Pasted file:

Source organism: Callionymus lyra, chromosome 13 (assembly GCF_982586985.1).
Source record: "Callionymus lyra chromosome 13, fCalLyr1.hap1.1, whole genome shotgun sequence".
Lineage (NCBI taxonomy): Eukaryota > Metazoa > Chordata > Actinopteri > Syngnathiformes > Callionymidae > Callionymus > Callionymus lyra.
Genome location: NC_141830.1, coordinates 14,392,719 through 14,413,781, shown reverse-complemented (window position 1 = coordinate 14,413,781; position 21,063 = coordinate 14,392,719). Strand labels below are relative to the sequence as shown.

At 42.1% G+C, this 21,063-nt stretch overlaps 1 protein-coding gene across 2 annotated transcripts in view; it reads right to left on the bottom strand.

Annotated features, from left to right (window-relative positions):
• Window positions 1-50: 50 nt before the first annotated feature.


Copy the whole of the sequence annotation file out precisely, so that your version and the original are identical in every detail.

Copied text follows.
Source organism: Callionymus lyra, chromosome 13 (assembly GCF_982586985.1).
Source record: "Callionymus lyra chromosome 13, fCalLyr1.hap1.1, whole genome shotgun sequence".
Lineage (NCBI taxonomy): Eukaryota > Metazoa > Chordata > Actinopteri > Syngnathiformes > Callionymidae > Callionymus > Callionymus lyra.
Genome location: NC_141830.1, coordinates 14,392,719 through 14,413,781, shown reverse-complemented (window position 1 = coordinate 14,413,781; position 21,063 = coordinate 14,392,719). Strand labels below are relative to the sequence as shown.

At 42.1% G+C, this 21,063-nt stretch overlaps 1 protein-coding gene across 2 annotated transcripts in view; it reads right to left on the bottom strand.

Annotated features, from left to right (window-relative positions):
• Window positions 1-50: 50 nt before the first annotated feature.